“In fact, if you can, try to sing a different note to the note I am singing”
Tutor Notes/ Tips/ suggestions for sounds:
- LAH LAH LAH LAH LAH LAH LAH
- HA HA HA HA HA HA HA HA
- Random Laughing (attempt to make the group laugh through making silly laughing sounds)
- BAH (Attempt to make everyone stop together using a short, sharp, plosive sound of your choice)
The aim of this exercise is to move through a closed mouth to an open mouth and to release tension through laughing.
Make a silly laughing sound and you will find that the group may start laughing for real. Now that the group has worked through their nerves around vocalising together, you can move on to singing
Step 4: Beginning to Sing
Tutor starts clicking, setting the pace you would like the exercise to be.
Tutor Says (in time with the beat):
“Now we are going to go round the circle and each person is going to sing/ say their name at some point within these 8 beats “
“Listen to what 8 beats sounds like, 1 – 2 – 3 – 4 – 5 – 6 – 7 – 8”
“You are going to wait for the person on your RIGHT to say their name twice before you begin your turn”
“I shall start and we will go round to the left”
- You can also suggest that participants sing/say their name to represent how they are feeling today
- You can demonstrate by singing your own name in a happy/ sad/ tired way
- Tutor will always SING their name (instead of saying their name) to encourage singing.
- Sing confidently and loudly/ in a humorous way to make participants feel relaxed
- Go around the circle and let the vocal landscape build
- If you have a large group then you can have two people start at the same time, I would suggest one on your right and one on your left
- You can stop the exercise after everyone has joined in with the music making, or move on.
Step 5a: Building the Exercise – Option 1 (Just with voices)
Ask participants to choose one of the sounds from the beginning of the exercise in place of their name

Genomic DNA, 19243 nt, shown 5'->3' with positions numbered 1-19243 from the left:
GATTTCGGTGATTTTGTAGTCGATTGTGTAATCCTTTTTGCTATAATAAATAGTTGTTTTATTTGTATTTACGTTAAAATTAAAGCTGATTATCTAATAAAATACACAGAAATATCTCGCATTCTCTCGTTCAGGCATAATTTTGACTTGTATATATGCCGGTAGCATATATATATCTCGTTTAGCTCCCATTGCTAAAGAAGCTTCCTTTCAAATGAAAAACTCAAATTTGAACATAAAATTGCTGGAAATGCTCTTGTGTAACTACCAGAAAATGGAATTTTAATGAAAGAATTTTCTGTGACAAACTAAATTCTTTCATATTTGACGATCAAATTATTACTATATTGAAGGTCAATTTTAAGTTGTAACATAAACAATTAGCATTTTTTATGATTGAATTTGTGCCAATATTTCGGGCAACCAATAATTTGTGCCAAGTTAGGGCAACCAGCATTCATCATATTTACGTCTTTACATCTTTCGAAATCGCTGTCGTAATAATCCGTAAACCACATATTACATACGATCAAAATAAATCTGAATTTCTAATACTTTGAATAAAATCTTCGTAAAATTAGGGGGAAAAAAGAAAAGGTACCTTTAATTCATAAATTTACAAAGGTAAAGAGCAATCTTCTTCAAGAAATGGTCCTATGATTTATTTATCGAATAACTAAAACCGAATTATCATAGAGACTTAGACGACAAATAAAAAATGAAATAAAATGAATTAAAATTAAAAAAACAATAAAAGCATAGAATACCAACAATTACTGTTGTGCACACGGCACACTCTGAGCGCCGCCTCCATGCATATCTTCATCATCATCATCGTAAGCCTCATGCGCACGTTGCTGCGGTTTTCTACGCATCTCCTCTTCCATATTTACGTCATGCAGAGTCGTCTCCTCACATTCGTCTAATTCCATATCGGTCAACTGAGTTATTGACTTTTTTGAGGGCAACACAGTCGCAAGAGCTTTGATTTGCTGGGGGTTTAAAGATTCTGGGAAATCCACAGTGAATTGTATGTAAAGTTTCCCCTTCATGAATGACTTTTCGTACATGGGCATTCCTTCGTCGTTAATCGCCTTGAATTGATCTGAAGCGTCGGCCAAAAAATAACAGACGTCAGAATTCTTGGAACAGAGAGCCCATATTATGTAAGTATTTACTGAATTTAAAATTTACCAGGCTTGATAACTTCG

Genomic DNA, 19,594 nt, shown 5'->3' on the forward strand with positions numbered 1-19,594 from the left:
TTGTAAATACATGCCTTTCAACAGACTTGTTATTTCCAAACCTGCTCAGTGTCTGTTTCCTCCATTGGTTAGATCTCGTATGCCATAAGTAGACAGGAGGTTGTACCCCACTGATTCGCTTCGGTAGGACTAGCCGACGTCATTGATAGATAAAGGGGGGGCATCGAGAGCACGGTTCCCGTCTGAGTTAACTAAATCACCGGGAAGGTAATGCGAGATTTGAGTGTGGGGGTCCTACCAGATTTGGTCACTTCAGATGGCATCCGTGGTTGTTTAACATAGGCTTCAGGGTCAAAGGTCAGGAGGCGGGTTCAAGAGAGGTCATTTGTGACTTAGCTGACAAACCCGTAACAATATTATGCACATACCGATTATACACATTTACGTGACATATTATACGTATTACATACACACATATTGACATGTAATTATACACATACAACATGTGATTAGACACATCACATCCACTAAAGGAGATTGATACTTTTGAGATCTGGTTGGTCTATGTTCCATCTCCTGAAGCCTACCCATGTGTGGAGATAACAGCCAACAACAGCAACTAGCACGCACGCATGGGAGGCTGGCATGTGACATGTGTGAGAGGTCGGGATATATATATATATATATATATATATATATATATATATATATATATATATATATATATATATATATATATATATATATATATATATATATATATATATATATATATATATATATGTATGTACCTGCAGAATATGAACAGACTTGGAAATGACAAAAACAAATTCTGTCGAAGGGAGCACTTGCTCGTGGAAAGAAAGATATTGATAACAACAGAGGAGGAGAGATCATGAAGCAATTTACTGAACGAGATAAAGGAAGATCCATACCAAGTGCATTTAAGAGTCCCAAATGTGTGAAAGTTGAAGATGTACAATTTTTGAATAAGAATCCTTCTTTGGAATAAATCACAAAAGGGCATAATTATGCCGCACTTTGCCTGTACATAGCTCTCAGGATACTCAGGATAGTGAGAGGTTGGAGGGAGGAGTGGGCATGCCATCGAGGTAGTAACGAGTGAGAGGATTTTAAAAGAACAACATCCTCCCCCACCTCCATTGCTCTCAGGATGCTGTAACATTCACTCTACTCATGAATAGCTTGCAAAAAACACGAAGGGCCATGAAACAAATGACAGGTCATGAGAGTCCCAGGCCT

“That sounded great everyone, now I would like you to choose one of the sounds we made earlier to replace your name.
“Those sounds were mmmm, oooooh, eeeeeeh, ahh and laaaaa”
“You are going to sing the same exact same phrase and in the exact same place, but replace your name with either mmm, oooh, eeeh, aaah and laaa”
“Now after 4 beats we are all going to come in. But remember to fit your sound into the same space that your name occupied within the 8 beats of 1-2-3-4-5-6-7-8”
Tutor brings all participants in by counting 1,2,3,4 : 1 -2-3-4-5-6-7-8
Once participants are in flow, Tutor then conducts the group to stop (without using words).
Tutor plays with bringing participants in and out through conducting. You can also experiment with having members of the group conduct, this is a great way to build confidence for young people.
Step 5b: Building the Exercise – Option 2 (With Instruments)
Tutor will ask participants to now play their name on a drum/ instrument of choice
“That sounded great everyone, now I would like you to use your instruments and play your name on your instruments”
“You are going to play your name in the same space within these 8 beats”
“Try to express how you are feeling through your instrument”
- Ensure all participants are aware of the key you are playing in
- If working with iPads/ digital instruments, ensure they are all tuned to the same key before hand
- Experiment with conducting sections in and out, soloing and building a musical landscape
- Offer the opportunity to conduct to members of the group